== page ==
One week removed from dispatching the Eagles on Super Wild Card Weekend, Tom Brady runs into a familiar foe in the Divisional Round with a ticket to the NFC Championship game on the line.
Three years ago, Brady – then a member of the Patriots – squeaked by the Los Angeles Rams in a defense-heavy Super Bowl LIII. Now wearing a different uniform and surrounded by a different supporting cast from the one that lifted the trophy alongside him in 2019, he meets the Rams in another crucially important postseason clash.
But while some parts of these Rams are the same as they were three years ago, most of the roster is a completely new look. The arrivals of players like Von Miller, Odell Beckham Jr., and Matthew Stafford have added some star power to the Rams, and even the parts that haven’t changed are still wildly different. Sean McVay has much more experience under his belt and Cooper Kupp has broken out as one of the best wide receivers in the NFL. It’s not the same challenge.
So where will the Divisional Round clash between the Buccaneers and Rams be won and lost?
One place to look at right away is Tampa Bay’s maligned offense. We’ve mentioned it a number of times already on this site, but the Buccaneers are without Chris Godwin, a 1,000-yard receiver, and Cyril Grayson, who was completely out of the picture up until a few weeks ago when he broke into the receivers’ room and impressed. They’re also without Antonio Brown (obviously), and that one is a bit more permanent than the other two.
That leaves Mike Evans, who is indisputably one of the best pass-catchers in the league but has a tendency to go quiet in some games, and Rob Gronkowski, who has been Brady’s reliable safety blanket since his time in New England. Those two, combined with Leonard Fournette and Giovani Bernard, should be enough to get the offense to tick, especially considering Brady likes to keep things short and simple. But will a depleted playmaker group finally come back to bite?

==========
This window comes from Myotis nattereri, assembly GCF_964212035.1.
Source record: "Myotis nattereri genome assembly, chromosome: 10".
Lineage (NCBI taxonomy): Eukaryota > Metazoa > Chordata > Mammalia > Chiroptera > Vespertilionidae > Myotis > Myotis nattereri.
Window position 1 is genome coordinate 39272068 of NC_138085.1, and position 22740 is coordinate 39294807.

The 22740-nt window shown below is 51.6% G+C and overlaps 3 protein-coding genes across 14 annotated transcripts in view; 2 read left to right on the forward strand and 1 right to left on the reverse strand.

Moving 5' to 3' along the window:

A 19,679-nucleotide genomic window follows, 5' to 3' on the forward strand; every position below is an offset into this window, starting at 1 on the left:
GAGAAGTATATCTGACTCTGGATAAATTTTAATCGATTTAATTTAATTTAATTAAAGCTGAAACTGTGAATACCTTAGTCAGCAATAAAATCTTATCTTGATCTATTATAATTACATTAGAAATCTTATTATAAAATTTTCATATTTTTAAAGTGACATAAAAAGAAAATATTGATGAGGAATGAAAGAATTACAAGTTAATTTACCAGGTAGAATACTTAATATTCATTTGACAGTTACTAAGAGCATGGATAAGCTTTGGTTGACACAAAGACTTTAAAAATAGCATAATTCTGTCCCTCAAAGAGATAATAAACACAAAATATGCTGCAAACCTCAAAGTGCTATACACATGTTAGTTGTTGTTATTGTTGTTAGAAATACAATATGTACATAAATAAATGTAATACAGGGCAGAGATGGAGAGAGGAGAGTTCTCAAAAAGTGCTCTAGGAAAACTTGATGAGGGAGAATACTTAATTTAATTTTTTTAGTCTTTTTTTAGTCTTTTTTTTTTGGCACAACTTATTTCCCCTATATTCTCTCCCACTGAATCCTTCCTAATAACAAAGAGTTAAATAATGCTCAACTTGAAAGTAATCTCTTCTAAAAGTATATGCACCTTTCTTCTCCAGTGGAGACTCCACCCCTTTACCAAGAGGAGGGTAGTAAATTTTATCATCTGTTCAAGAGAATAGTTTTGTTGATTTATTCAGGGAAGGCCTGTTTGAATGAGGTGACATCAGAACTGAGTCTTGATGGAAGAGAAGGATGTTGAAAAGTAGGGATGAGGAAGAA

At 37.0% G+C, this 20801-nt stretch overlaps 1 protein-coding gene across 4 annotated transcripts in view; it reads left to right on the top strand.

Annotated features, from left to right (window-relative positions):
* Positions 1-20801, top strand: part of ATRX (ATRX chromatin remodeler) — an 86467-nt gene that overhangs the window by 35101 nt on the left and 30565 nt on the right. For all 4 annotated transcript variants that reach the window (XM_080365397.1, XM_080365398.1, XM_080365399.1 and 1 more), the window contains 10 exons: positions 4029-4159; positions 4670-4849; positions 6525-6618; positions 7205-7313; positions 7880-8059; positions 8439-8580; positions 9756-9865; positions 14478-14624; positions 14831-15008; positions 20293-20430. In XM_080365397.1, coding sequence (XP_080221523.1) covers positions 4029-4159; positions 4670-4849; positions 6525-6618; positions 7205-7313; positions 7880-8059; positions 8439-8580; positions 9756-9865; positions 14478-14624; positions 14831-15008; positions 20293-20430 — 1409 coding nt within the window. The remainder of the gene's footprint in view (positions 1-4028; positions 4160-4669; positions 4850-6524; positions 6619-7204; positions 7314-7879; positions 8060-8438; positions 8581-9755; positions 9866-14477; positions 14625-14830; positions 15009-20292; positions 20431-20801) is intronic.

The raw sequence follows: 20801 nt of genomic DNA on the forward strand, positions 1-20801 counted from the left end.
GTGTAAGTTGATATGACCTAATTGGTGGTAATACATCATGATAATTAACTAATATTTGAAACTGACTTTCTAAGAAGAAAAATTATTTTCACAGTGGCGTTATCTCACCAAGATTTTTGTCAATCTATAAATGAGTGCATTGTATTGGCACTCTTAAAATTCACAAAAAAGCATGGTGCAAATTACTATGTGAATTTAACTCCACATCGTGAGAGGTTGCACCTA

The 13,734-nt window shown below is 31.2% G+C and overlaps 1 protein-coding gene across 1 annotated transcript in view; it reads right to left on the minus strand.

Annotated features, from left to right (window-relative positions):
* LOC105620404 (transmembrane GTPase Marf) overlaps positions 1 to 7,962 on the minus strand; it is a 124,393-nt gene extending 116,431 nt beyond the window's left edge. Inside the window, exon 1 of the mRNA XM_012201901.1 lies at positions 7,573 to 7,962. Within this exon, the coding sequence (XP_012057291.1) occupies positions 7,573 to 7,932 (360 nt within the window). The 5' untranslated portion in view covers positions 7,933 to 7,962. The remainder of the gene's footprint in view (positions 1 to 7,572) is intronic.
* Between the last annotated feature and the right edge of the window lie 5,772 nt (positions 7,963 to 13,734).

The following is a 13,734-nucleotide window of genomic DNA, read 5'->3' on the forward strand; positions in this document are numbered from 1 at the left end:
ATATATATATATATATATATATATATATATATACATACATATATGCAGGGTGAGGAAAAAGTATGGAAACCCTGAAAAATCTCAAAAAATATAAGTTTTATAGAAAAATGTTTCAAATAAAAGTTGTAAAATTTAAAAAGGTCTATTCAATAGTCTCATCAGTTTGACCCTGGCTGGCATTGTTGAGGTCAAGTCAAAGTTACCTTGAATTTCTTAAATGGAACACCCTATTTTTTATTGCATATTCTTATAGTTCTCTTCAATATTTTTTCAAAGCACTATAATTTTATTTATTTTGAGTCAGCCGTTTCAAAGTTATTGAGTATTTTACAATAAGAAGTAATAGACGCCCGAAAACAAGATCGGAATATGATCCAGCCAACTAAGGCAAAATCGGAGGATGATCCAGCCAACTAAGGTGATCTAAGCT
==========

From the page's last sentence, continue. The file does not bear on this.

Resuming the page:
In what may be good news for Tampa Bay, the Rams don’t defend the pass nearly as well as they defend the run. Los Angeles boasts the fifth-best rushing defense in the NFL and just the 22nd-best pass defense (although they allow the second-fewest passing touchdowns in the league, which is equally fascinating as it is confusing). The Rams pass defense also ranks middle of the pack in air yards but near the worst in the league in receptions and yards after the catch, suggesting that they’re susceptible to the catch and run – something that Brady has been known to exploit – Tampa Bay pass catchers have racked up the second most yards after the catch in the entire league.
The best way for the Rams to counter that weakness is by getting to the quarterback quicker with the pass rush and not allowing those reads to develop. With the Rams, it’s hard to predict how well they’ll do in that department. They’ve recorded the third-most sacks in the NFL, which should be a strong measurement of how well they infiltrate the pocket, but that’s countered by their less than impressive percentage of hurries and quarterback knockdowns.
On the other side of the ball, it’ll have to be the Rams passing attack to progress the ball as the Bucs boast one of the best rushing defenses in the league. That isn’t a bad thing to hear for Rams fans, though – the world knows how game-breaking that passing game can be, led by Matthew Stafford who finally grabbed that elusive first postseason win last weekend against the Cardinals and bolstered by quality receivers like Kupp, Beckham and a surehanded tight end in Tyler Higbee. Not to mention running backs Sony Michel and Darrell Henderson who can make impacts in the passing game as well, this could be one that’s destined for the OVER.
We’ll get fireworks in this one. There’s too much offensive firepower not to. Even without Chris Godwin, the Bucs have more than enough big-play potential when TB12 is taking snaps. And the quality of the Rams offense is obvious, headlined by a player who just posted one of the greatest single seasons for a receiver in NFL history. In the end, I think it comes down to the quarterbacks. Stafford has a shaky postseason history and Brady should never be doubted, especially when he’s going against a defense that allows him to play the way he wants to play. I like the Bucs at home to advance to the NFC Championship.
Photo courtesy of NFL.com.